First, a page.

1. Computational and Systems Biology
  2. Microbiology and Infectious Disease
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Linking functional and molecular mechanisms of host resilience to malaria infection

  1. Tsukushi Kamiya  Is a corresponding author
  2. Nicole M Davis
  3. Megan A Greischar
  4. David Schneider
  5. Nicole Mideo
  1. Department of Ecology and Evolutionary Biology, University of Toronto, Canada
  2. Department of Microbiology and Immunology, Stanford University, United States
  3. Department of Ecology and Evolutionary Biology, Cornell University, United States
Research Article
Cite this article as: eLife 2021;10:e65846 doi: 10.7554/eLife.65846
10 figures, 1 table and 2 additional files

Figures

Proportion of mice surviving over the course of infections initiated with 105P. chabaudi AJ parasites.

Eight mouse strains are shown (with total sample sizes given in parentheses): WSB/EiJ (30), 129S1/SvImJ (10), NZO/HILtJ (10), C57BL/6 (20), CAST/EiJ (32), NOD/ShiLtJ (15), A/J (15), and PWK/PhJ (22). The dataset is a compilation of two experiments (Davis et al., 2021 and Gupta et al. unpublished). The lines for WSB/EiJ, 129S1/SvImJ and NZO/HILtJ are jittered as 100% of mice of each strain survived for 15 days.

Longitudinal data of infection contain features of within-host ecology that influence infection outcomes.

In a phase plot bound by parasite burden and host health (i.e. disease space, sensu [Schneider, 2011; Torres et al., 2016]), infection progresses clockwise from the top-left corner (i.e. many RBCs, few iRBCs). Top left panel illustrates common trajectories. Following a rapid parasite growth phase (rightward movement along the x-axis), host health deteriorates (downward movement along the y-axis) during acute malaria infection. In the meantime, the parasite density starts to decline due to resource limitation and/or upregulated immunity. If a host is resilient, the trajectory tends towards the starting healthy state as parasites further decline and RBCs are replenished (path a, light grey). In contrast, the damage to host health may be irreparable in non-resilient hosts (path b, dark grey) (Schneider, 2011). The small, coloured plots at the bottom show the empirically observed trajectories of the first wave of malaria infection in 80 mice across eight strains in disease space, with the densities of iRBCs and RBCs on the x- and y-axis, respectively. The top right panel shows the median trajectory of the eight strains. Generally speaking, highly resilient strains (WSB/EiJ, 129S1/SvImJ, NZO/HILtJ, C57BL/6) follow path a, and less resilient strains (CAST/EiJ, NOD/ShiLtJ, A/J, PWK/PhJ) follow path b.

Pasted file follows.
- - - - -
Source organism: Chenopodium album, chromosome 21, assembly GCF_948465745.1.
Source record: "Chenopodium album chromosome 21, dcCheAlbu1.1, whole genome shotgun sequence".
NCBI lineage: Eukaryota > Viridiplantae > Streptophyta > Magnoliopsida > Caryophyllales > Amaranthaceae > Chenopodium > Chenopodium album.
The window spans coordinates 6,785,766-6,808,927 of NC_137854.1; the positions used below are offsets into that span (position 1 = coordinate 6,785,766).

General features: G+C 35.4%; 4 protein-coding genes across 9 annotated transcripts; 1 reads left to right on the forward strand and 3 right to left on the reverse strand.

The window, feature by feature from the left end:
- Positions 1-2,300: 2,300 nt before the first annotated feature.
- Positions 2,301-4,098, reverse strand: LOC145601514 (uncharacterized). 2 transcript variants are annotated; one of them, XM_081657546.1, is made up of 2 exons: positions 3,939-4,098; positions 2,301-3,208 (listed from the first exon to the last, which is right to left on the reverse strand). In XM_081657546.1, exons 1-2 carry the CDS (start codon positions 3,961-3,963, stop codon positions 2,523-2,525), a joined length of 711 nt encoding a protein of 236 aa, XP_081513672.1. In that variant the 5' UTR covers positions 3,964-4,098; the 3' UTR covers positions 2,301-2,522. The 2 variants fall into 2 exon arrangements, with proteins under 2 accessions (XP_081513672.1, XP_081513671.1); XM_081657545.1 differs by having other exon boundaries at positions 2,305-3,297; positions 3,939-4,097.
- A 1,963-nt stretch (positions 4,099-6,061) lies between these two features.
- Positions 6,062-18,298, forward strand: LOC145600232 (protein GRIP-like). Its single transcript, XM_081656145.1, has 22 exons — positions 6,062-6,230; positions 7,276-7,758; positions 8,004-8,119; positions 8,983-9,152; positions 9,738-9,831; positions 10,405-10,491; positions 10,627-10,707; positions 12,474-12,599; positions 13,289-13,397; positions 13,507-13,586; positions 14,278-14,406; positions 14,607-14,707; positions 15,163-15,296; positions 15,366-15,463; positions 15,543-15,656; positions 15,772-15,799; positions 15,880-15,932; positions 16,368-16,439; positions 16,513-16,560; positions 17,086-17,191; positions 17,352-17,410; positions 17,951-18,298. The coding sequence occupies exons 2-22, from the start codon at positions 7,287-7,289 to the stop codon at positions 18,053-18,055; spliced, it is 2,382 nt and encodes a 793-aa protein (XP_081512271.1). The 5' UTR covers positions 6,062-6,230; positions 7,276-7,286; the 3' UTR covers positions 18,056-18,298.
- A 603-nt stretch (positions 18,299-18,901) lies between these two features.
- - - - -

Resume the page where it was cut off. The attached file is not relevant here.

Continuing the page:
Model schematics.

(a) A dynamical regulation model of host responses against blood-stage malaria. We condensed the complexity of the vertebrate acute innate response against malaria into two independent pathways responsible for general RBC clearance and targeted iRBC clearance (represented by the yellow and green block, respectively). Activation of each response occurs when the host detects the presence of pathogen-associated molecular patterns (PAMPs): f1 and f2 are linear functions of the iRBC density. For general RBC clearance, the activity resets daily. In contrast, the activity of the targeted responses against iRBCs accumulates over multiple days (see methods for further explanation). The output of each host response feeds back to influence the within-host infection dynamics (indicated by the coloured arrows in panel b). (b) Dynamics of RBCs and blood-stage malaria parasites within the host. Recruitment into and transitions among components of the asexual cycle are indicated with black arrows. Grey arrows indicate background mortality for different components. General clearance of RBCs and targeted clearance of iRBCs are marked with yellow and green arrows, respectively. Replenishment of RBCs (erythropoiesis) is indicated in blue.

Differences in within-host ecological parameters reveal functional diversity linked to resilience to malaria infection.

(a) Strain-specific variation, s, in each parameter of the set θ(μR,μR′′,ρ,ψN1,ψN2,β). The eight strains are ordered according to overall survival percentage from the top (see Figure 1). The average parameter value across the eight strains is indicated by s=0. (b) Ordered parameter stacks show functional similarities and differences between individual mice of different strains (indicated by colours). Each slice of a stack represents the median estimate for an individual mouse.

Within-host ecological parameters differentiate mouse strains with varying degrees of resilience to malaria infection.